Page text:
As they exited the car he wondered who had taken over the administration position after Hector had died. The fact that he was clueless about who was in charge illuminated just how removed he was from the place. And yet, everything looked the same, locked in time.
Grace swiped at her nose. The moist, chilly air common to the Pacific Northwest at nearly all times of the year made her shiver in her trench coat. "You grew up here?" When Angelo nodded, she offered a grim analysis. "It's cold, wet and creepy. It must've been a friggin' fairy tale calling this patch of dirt home."
"It had its moments," he said, his sharp gaze taking in everything at once. The last time he'd walked through these doors he'd been summoned to identify his baby brother's body. Waylon had been sixteen when someone had shot him in the back, but the fall into the river was what had killed him. The official cause of death was drowning. Like Hicks, Waylon's body had been hauled from the Hoh. The murder had never been solved. Waylon's death had crippled their grandfather mentally. A year later, Papa had walked into the forest and tumbled down a ravine, breaking his neck. And just like that, Angelo's last remaining family member was gone, leaving him completely alone. An uncomfortable tremble shook his frame and he was glad for the bulk of his trench coat for cover. After that day he'd sworn he'd never walk through these doors again. And until this moment, he'd kept that vow.
"Is it weird to be back?" Grace asked, breaking the silence as they walked through the back door of the urgent care, their shoes scraping against the aged and faded tiles.
"A little," he lied, his gaze taking in the surroundings with one sweep. Only a few lights lit the darkened facility, but as the hairs rose on his neck and goose pimples erupted, his stare locked on a woman who emerged from a side office, her dark hair pulled into a short serviceable ponytail that twitched with the brisk clip of her stride.
His gaze feasted even as he took a mental step away. If the memory of his brother's murder made the visit home unpalatable, running into Mya Jonson only made it worse.
Heaven help him, but time hadn't been unkind. If anything, maturity had molded what had been considered a pretty face into one that now stopped traffic. Her dark eyes burned, saying all the things those tightly compressed, gorgeous lips wouldn't. A wave of anger and hostility from her hit him, leaving little to guesswork as to how she felt about seeing him again. He wouldn't say he'd spent the last fifteen years pining for his lost love, but he couldn't rightly say he'd forgotten her, either. Seeing Mya again only served to freshen what he'd hoped had gone stale inside his heart. Still, they both had jobs to do and he wouldn't allow the past to get in the way; he hoped she felt the same. There was only one way to see how this reunion would play out.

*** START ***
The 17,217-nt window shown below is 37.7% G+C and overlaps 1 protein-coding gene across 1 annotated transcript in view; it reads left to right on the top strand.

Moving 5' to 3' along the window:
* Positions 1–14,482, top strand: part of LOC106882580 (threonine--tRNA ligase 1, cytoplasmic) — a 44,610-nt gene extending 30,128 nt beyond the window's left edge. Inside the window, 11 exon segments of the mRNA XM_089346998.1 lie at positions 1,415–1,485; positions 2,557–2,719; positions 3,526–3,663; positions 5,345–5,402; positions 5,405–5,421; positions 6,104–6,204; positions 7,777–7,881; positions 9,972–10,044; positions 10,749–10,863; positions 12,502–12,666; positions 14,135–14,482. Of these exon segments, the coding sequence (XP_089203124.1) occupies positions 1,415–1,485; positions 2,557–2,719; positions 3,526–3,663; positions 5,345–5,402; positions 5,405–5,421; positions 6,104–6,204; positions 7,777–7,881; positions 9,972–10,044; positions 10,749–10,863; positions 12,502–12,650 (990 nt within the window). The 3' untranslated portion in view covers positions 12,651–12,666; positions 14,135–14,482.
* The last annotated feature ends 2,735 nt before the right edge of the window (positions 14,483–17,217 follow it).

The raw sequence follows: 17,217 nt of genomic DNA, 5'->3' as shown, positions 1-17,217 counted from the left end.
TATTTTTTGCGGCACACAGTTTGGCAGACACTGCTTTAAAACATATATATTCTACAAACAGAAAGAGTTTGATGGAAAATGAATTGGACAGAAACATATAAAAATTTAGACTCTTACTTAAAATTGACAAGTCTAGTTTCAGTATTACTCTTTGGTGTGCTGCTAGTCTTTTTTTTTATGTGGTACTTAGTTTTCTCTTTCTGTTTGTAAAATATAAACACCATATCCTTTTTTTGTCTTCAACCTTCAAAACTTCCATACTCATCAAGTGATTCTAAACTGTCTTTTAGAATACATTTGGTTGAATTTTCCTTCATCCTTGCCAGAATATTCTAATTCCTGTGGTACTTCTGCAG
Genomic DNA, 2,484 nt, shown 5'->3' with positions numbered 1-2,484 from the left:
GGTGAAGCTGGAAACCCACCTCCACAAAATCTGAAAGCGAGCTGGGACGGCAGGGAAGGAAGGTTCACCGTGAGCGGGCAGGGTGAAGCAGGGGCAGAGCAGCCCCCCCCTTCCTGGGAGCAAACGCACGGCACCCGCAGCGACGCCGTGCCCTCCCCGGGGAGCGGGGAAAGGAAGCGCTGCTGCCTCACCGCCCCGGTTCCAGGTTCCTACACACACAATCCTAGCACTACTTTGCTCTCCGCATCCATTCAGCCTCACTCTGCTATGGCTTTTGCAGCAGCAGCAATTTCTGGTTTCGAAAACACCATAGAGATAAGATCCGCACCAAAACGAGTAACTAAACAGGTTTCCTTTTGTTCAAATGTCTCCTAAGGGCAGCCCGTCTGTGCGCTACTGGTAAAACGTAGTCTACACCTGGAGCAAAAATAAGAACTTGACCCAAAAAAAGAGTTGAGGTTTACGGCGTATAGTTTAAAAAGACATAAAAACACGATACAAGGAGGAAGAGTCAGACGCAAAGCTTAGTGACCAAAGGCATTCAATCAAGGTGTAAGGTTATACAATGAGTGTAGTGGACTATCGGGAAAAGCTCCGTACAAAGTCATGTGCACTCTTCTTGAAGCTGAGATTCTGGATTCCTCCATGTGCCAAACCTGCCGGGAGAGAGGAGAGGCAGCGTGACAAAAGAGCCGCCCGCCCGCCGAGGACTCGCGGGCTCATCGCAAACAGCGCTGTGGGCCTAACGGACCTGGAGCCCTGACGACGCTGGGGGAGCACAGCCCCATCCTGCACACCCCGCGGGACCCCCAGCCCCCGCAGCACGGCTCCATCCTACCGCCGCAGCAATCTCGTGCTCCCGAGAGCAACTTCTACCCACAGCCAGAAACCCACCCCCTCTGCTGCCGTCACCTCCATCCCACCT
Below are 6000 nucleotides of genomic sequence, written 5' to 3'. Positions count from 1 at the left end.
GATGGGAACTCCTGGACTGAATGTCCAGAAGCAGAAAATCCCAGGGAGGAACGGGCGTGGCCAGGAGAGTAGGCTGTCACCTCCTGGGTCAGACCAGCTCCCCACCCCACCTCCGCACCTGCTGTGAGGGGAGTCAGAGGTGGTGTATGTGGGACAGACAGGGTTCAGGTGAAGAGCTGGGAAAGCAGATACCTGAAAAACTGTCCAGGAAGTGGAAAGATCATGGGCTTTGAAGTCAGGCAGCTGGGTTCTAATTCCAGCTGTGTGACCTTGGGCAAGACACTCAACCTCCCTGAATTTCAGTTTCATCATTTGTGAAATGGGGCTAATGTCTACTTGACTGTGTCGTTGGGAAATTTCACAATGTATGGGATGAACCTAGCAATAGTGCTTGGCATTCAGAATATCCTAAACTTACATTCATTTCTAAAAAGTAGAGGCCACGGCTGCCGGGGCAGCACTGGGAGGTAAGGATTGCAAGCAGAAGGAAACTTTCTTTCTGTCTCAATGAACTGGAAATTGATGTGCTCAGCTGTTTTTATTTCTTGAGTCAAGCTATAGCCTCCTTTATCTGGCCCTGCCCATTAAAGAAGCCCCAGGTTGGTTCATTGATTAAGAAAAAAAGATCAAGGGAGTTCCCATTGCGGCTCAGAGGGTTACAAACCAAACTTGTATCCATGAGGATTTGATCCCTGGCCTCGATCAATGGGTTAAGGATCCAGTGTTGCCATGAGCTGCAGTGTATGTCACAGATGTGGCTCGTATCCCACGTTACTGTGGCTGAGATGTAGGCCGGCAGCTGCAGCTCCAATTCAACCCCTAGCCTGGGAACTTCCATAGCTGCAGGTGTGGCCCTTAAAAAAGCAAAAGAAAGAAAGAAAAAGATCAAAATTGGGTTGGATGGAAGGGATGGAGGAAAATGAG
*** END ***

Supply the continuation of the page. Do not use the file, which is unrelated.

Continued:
"Hello, Mya," he said, inclining his head in a stiff greeting.
"Angelo," she acknowledged, equally stiff.
"Gotta love these hometown reunions," Grace muttered beneath her breath before extending her hand to Mya. "Special Agent Grace Kelly, FBI," she said in introduction.
Mya's gaze moved to Grace as if only too happy to look away from Angelo and visibly thawed as she accepted the gesture. "Mya Jonson, I'm the resident doctor here at Healthy Living. Unfortunately, our regular coroner is on a muchneeded vacation so you'll have to bring in your own team for an autopsy."
Angelo processed the info silently. A doctor She'd always been whipsmart. A surge of pride that he had no business feeling filled his chest. He'd known she had what it took to make something of herself. The fact that she'd left the reservation, attained an education and then returned even though she could've made a higher wage elsewhere spoke volumes as to where her heart remained: with the tribe.
Well, seems that much hadn't changed about her.
"We already have a team assembling. We just need somewhere to hold the body for the time being to preserve any trace evidence that may have been left behind," Angelo said, noting the subtle differences in the woman he'd once loved but had walked away from so many years ago.
"Of course," Mya said, gesturing down the hall. "Follow me."
"You cut your hair," he murmured, almost to himself, catching a quick, narrowed stare from Grace that caused him to flush.
Mya didn't even give him a cursory glance as she answered, moving briskly down the hall to their destination. "I've done many things in the last fifteen years."